Steven Gist (USA)

ELI 360 in China

by Steven Gist | November 19, 2010 | Steven Gist (USA) 0 Comments

My recent trip to China was productive, as well as educational.  I traveled and worked with Bowen Shen, who does an amazing job of managing the different ELI 360 projects and relationships that exist in China.

One of the primary goals for this trip was to promote several programs that ELI 360 has been instrumental in establishing between schools in China and our partner universities in the U.S.  Bowen and I were able to do this by visiting key administrators, giving presentation and interviewing students.  As a result, we are already working with applicants who will enroll in our partner universities as early as January 2011.IMG_1208

Another goal of this trip was to explore new opportunities and relationships, and, in general, to get a snapshot of the current international student market in China.  What I learned during this time of exploration is that many organizations in China have developed year-long programs that prepare students for study in the U.S.  These programs typically offer English language training along with courses for which U.S. university credit is awarded. Some of these programs provide the opportunity for students to take the ACT at the end of the program.  This is a unique opportunity since the Chinese Ministry of Education does not allow the SAT or the ACT to be offered to the general public in China.  Most Chinese students have to travel to Hong Kong or Singapore to take the SAT.

Some high schools are offering programs using AP courses, and there seems to be increased interest in using AP in China.  One Chinese education expert estimated that there are now about 150 high schools that have received approval from College Board to offer AP courses.

The increase in so-called U.S. pathway programs is a response to the rapid growth of the Chinese undergraduate market in recent years. The weakening U.S. dollar, higher student visa issuance rates to the U.S. and increased wealth in China have fueled much of this growth.  It has also been stimulated by the fact that Australian and UK education have become more expensive while, at the same time, immigration policies have been passed in these countries to limit an international student’s ability to gain permanent residency in these countries.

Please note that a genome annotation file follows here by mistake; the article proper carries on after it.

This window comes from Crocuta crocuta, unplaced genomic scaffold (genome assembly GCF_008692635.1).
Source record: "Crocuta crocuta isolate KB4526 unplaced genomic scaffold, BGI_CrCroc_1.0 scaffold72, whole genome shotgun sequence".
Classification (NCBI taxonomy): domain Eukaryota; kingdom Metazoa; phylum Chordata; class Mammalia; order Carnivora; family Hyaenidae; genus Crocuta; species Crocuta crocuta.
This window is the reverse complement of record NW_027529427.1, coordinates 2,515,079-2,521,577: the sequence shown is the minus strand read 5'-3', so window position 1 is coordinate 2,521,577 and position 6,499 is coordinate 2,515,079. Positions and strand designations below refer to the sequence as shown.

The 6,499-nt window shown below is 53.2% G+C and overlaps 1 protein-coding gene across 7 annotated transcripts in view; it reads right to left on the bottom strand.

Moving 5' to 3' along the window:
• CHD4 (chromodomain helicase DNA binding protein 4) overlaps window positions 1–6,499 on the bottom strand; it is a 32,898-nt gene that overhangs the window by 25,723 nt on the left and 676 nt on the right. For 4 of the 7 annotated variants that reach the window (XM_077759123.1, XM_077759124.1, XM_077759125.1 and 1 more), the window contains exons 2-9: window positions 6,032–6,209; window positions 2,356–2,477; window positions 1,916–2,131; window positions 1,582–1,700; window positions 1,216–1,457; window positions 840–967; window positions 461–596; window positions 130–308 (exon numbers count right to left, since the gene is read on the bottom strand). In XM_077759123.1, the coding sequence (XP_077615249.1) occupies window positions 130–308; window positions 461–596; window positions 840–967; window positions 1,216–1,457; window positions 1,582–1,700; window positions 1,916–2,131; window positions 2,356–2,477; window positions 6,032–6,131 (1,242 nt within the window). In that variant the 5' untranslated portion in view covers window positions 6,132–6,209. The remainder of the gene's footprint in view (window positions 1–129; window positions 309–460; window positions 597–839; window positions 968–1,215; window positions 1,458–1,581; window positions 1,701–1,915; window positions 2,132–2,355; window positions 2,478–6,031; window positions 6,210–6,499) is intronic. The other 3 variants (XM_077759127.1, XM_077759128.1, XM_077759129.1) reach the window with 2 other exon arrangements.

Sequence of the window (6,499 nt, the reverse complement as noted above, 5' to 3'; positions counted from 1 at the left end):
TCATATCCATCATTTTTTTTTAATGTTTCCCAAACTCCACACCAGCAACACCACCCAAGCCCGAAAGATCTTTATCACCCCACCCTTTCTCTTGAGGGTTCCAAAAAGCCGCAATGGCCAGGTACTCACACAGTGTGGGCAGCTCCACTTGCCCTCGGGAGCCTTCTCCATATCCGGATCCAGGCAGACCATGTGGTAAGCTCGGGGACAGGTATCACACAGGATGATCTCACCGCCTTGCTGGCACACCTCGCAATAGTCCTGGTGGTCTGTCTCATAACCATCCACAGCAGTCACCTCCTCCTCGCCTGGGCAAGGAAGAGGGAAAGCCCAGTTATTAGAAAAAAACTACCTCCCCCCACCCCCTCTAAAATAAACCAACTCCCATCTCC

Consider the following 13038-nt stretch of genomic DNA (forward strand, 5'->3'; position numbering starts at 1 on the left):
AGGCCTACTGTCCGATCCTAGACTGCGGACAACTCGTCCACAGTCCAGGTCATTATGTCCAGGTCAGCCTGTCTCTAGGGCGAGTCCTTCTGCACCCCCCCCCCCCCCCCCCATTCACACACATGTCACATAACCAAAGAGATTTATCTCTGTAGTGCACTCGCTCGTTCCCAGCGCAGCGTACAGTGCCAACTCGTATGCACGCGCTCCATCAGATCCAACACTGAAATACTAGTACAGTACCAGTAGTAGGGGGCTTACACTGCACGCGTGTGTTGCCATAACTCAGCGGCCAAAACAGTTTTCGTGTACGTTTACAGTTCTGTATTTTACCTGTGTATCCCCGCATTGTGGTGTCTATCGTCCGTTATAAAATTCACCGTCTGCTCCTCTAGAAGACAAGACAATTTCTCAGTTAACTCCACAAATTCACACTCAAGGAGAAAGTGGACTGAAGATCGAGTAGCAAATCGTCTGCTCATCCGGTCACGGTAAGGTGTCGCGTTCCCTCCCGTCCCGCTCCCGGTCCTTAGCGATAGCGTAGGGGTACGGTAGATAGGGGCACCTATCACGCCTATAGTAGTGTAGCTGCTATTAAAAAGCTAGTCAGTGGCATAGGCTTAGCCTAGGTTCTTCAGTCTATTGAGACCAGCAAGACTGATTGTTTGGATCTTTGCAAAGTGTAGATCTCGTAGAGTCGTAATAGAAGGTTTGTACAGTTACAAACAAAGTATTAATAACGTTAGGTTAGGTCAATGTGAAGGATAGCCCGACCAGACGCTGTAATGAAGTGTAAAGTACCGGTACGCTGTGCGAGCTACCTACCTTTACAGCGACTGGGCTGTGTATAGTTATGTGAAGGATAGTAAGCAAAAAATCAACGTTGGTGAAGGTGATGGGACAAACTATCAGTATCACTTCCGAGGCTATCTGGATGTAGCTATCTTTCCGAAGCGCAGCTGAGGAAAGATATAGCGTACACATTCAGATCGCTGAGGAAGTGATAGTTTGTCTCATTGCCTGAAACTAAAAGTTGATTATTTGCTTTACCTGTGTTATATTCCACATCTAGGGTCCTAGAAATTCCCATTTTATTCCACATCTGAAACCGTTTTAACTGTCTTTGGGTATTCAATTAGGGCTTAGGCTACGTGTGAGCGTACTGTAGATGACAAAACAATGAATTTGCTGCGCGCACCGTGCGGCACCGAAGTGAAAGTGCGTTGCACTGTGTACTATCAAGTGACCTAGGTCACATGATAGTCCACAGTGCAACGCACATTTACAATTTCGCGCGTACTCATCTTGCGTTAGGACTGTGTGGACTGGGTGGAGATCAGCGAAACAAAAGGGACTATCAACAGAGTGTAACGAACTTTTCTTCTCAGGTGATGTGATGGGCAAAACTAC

Taking all these factors into consideration, it is an opportune time for U.S. universities seeking Chinese undergraduate students to be working in China. But it is also important for institutions to understand the challenges and pitfalls.  Differences in culture, educational philosophies and educational systems are challenges to overcome, to be sure.  Also, many opportunities for U.S. institutions in China are in the private sector, which is competitive, chaotic and not well regulated.  There are trustworthy partners to be found ,but U.S. institutions must apply due diligence in vetting potential partners, and should employ a trusted Chinese intermediary whenever possible.

Institutions committed to overcoming the challenges of entering the growing Chinese market will not only find opportunities for increased revenue, but also enrich the student life experience of their campuses, and develop international awareness and expertise among staff faculty and students.

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